Another case where Kirn misses a point because he’s not inside the tech world.
I believe deeply in creativity, innovation, imagination & in the idea that they must be protected because they benefit all of us. The framers of the Constitution believed this too. It is why they gave special attention to patent law.
We can’t read the minds of the founders, but we do know that they were NYC capitalists. Patents and copyrights had been around for quite a while in London, and the founders knew how the system worked.
Copyrights and patents protect the largest publishers and corporations with the largest budgets and the largest lawyer armies. That’s all. Patents and copyrights make life easy for the largest corporations. The purpose of IP is to halt competition and corner the market, not to support innovation.
Sometimes, by chance, this protection advances real and useful innovation. Usually it hurts.
Patents and copyrights ALSO make it easy for thieves and extortionists to gain money with false claims, which unquestionably hurts small inventors and artists. In the digital graphics realm, many of the best artists gave up after seeing their work pirated and monetized. I’m not one of the best artists by any means, but I did join the fuckitall parade.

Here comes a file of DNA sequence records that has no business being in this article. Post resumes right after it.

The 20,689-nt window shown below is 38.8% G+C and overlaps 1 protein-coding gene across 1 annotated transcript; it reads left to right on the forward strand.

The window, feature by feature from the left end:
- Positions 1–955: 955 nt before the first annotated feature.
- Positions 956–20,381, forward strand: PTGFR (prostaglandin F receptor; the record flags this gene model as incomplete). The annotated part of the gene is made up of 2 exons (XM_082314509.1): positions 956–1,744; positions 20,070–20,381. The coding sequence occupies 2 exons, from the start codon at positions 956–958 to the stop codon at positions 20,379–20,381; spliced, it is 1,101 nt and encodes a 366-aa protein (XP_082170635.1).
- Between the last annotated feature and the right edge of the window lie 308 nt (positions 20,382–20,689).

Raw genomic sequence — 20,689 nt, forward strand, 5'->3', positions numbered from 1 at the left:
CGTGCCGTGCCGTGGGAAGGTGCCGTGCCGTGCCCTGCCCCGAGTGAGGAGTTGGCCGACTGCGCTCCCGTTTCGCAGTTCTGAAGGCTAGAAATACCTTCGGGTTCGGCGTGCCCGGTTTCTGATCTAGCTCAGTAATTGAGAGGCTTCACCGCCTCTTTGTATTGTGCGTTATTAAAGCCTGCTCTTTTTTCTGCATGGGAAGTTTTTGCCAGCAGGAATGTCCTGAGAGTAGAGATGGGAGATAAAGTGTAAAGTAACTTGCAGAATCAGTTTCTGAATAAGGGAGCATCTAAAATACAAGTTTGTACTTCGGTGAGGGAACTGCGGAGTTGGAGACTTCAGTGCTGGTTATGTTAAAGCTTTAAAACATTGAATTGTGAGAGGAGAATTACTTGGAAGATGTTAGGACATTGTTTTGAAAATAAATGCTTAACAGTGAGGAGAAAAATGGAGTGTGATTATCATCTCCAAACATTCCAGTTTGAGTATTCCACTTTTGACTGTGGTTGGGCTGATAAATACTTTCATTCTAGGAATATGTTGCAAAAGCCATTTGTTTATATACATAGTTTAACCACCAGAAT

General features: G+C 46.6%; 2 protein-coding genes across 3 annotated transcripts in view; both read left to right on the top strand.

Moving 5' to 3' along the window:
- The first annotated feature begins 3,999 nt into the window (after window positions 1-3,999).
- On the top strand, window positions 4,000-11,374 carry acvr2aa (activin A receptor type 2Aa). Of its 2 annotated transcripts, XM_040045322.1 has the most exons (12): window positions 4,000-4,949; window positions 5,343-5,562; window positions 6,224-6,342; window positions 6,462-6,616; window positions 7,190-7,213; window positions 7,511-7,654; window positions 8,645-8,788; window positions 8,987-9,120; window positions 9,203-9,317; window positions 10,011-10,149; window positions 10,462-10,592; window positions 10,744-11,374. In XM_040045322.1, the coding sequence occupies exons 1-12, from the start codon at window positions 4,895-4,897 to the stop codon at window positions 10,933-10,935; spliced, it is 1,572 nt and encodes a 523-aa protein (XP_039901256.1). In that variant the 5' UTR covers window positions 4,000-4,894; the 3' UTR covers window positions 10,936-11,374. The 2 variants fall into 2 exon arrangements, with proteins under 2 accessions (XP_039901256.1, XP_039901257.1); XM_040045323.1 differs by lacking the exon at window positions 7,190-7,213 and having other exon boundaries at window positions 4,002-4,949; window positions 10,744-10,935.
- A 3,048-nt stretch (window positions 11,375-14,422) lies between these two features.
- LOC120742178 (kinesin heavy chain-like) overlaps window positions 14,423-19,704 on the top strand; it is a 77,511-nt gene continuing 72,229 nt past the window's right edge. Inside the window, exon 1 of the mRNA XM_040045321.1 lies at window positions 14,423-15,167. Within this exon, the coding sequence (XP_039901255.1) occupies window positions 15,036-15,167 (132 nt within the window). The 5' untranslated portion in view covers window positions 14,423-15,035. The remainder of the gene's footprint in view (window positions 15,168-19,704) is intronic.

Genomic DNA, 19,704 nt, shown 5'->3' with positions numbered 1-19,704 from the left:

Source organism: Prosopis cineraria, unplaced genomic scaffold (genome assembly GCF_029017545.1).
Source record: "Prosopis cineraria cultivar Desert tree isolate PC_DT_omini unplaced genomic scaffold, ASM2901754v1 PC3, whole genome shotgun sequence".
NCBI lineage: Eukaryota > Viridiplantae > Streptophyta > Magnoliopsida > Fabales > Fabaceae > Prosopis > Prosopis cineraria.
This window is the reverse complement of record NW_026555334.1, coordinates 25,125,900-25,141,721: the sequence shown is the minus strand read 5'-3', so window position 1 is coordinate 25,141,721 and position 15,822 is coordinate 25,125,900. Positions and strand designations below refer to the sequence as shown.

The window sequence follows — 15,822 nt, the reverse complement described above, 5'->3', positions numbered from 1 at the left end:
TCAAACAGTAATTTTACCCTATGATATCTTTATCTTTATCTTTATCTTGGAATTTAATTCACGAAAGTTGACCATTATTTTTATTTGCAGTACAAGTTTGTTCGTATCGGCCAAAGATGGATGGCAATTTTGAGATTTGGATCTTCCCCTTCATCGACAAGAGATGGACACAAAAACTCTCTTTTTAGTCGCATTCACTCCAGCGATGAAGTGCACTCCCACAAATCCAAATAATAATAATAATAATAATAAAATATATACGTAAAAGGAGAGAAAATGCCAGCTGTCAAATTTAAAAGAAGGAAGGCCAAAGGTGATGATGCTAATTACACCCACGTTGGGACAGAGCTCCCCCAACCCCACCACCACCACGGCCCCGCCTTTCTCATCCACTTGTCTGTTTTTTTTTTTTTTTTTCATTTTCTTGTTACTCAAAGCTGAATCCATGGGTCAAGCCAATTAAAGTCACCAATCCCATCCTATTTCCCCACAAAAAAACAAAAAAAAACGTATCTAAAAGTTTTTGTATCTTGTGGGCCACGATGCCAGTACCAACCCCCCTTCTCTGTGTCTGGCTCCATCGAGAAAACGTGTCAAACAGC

Kirn lives in the part of the creative world that uses copyright as a weapon. He’s a best-selling author with an agent, selling to top-level publishers. He has also worked for Time magazine and Hollywood. He hasn’t been poked by the sharp end of the weapon.
As contrast, here’s a more realistic view from a tech insider. In short: Patents are worse than useless for a startup. The best way to make money is to make a good product, serve customers, and advertise. If your product is good enough, and you advertise enough, you will make enough money.